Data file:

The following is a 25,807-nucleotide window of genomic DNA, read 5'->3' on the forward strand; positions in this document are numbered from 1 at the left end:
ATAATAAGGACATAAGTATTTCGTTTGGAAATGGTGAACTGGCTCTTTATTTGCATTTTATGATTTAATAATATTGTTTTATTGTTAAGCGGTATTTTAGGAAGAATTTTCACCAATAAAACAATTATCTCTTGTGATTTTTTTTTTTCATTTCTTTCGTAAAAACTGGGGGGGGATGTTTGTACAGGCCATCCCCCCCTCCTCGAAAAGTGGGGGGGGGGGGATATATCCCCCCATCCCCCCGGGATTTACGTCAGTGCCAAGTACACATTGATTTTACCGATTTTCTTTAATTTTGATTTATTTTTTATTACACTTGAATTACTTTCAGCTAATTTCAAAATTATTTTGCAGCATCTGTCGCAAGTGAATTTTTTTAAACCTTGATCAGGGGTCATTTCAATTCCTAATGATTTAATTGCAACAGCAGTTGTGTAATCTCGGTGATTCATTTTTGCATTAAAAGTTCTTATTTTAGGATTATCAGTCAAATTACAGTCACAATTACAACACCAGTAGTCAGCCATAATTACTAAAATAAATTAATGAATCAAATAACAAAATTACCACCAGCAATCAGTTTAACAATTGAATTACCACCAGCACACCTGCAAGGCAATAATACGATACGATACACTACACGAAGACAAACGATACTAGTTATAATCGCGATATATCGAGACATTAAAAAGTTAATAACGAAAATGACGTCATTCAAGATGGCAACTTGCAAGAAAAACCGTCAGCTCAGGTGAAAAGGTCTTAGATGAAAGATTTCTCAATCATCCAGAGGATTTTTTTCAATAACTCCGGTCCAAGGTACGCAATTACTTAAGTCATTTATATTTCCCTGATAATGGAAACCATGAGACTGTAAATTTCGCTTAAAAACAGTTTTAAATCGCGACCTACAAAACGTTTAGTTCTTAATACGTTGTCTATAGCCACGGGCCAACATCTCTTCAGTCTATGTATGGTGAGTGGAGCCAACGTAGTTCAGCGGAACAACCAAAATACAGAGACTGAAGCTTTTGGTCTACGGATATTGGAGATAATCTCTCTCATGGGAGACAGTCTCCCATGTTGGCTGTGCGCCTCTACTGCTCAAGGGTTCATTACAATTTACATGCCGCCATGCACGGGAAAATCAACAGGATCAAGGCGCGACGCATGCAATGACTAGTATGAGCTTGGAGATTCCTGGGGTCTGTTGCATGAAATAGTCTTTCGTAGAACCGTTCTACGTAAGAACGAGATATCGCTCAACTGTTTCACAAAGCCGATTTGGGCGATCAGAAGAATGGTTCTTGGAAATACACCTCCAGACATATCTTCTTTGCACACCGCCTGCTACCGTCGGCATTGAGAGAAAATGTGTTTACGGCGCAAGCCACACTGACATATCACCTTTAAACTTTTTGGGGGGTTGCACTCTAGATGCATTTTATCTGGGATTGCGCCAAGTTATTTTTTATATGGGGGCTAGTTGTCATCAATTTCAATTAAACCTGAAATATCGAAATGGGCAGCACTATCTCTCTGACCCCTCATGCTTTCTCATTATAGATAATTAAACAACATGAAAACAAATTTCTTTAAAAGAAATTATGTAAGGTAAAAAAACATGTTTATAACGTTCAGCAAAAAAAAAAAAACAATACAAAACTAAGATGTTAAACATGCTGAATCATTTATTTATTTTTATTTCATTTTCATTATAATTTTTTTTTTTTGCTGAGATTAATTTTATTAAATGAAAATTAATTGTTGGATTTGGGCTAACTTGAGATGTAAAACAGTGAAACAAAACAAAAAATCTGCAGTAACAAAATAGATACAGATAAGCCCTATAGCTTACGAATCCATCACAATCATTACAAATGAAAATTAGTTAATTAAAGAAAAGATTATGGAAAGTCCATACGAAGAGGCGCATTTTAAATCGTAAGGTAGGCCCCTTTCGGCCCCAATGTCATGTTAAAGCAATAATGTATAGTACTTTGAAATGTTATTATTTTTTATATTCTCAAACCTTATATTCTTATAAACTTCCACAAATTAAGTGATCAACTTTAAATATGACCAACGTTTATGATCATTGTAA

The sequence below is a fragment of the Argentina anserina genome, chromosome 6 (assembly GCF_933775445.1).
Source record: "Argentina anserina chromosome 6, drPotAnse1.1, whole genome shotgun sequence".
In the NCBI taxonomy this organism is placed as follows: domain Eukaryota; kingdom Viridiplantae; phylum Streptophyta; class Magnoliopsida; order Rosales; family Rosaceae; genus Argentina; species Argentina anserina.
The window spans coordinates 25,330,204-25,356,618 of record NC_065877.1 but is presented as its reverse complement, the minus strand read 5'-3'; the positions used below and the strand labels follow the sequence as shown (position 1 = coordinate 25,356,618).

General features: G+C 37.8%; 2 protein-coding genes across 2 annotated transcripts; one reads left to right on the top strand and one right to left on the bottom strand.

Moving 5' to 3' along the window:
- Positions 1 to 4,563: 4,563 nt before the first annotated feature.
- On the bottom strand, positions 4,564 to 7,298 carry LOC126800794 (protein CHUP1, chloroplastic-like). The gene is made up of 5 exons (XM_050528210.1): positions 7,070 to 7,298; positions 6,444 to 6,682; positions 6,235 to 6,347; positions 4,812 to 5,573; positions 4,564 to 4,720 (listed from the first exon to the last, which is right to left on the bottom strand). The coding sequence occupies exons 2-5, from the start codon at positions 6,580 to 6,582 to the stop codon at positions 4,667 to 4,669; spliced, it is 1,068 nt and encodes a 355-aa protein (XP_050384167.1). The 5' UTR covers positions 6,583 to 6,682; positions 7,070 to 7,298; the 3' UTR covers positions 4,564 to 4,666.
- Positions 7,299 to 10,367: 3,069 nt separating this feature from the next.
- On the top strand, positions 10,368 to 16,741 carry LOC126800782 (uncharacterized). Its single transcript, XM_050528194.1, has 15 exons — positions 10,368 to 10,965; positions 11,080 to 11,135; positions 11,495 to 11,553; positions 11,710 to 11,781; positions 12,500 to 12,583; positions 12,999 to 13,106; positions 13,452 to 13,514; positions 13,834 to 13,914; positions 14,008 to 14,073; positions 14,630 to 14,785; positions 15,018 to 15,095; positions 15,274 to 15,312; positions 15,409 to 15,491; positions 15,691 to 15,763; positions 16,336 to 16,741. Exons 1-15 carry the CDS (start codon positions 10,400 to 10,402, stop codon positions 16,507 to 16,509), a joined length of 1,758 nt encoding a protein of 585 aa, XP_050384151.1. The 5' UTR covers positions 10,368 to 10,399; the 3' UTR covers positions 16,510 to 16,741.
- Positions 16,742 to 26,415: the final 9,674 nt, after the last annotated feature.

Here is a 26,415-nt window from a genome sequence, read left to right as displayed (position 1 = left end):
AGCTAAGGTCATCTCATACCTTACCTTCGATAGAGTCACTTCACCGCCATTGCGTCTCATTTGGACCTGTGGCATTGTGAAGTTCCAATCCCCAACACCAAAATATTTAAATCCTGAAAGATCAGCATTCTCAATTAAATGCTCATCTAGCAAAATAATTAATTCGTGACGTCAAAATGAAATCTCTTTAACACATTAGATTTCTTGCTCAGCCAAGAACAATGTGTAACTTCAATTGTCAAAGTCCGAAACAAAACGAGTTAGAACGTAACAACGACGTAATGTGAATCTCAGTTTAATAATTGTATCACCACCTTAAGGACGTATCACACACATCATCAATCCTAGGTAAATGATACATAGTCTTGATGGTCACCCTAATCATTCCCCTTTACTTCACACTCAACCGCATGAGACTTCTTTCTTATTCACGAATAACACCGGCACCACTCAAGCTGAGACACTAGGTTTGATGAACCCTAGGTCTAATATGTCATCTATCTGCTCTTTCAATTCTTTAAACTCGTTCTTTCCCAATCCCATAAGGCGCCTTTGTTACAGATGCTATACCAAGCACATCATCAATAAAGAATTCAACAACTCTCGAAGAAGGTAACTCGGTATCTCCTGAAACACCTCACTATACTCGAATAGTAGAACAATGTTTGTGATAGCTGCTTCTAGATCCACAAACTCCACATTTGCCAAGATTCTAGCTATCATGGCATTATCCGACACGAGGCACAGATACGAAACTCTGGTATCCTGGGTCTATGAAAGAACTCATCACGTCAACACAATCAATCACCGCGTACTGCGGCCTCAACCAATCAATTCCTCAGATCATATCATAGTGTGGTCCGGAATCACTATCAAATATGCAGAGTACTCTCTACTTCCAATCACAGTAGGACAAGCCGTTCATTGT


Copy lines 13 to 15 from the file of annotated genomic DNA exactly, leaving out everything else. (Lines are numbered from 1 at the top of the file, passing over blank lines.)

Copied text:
- Positions 16,742 to 26,415: the final 9,674 nt, after the last annotated feature.

Here is a 26,415-nt window from a genome sequence, read left to right as displayed (position 1 = left end):
AGCTAAGGTCATCTCATACCTTACCTTCGATAGAGTCACTTCACCGCCATTGCGTCTCATTTGGACCTGTGGCATTGTGAAGTTCCAATCCCCAACACCAAAATATTTAAATCCTGAAAGATCAGCATTCTCAATTAAATGCTCATCTAGCAAAATAATTAATTCGTGACGTCAAAATGAAATCTCTTTAACACATTAGATTTCTTGCTCAGCCAAGAACAATGTGTAACTTCAATTGTCAAAGTCCGAAACAAAACGAGTTAGAACGTAACAACGACGTAATGTGAATCTCAGTTTAATAATTGTATCACCACCTTAAGGACGTATCACACACATCATCAATCCTAGGTAAATGATACATAGTCTTGATGGTCACCCTAATCATTCCCCTTTACTTCACACTCAACCGCATGAGACTTCTTTCTTATTCACGAATAACACCGGCACCACTCAAGCTGAGACACTAGGTTTGATGAACCCTAGGTCTAATATGTCATCTATCTGCTCTTTCAATTCTTTAAACTCGTTCTTTCCCAATCCCATAAGGCGCCTTTGTTACAGATGCTATACCAAGCACATCATCAATAAAGAATTCAACAACTCTCGAAGAAGGTAACTCGGTATCTCCTGAAACACCTCACTATACTCGAATAGTAGAACAATGTTTGTGATAGCTGCTTCTAGATCCACAAACTCCACATTTGCCAAGATTCTAGCTATCATGGCATTATCCGACACGAGGCACAGATACGAAACTCTGGTATCCTGGGTCTATGAAAGAACTCATCACGTCAACACAATCAATCACCGCGTACTGCGGCCTCAACCAATCAATTCCTCAGATCATATCATAGTGTGGTCCGGAATCACTATCAAATATGCAGAGTACTCTCTACTTCCAATCACAGTAGGACAAGCCGTTCATTGT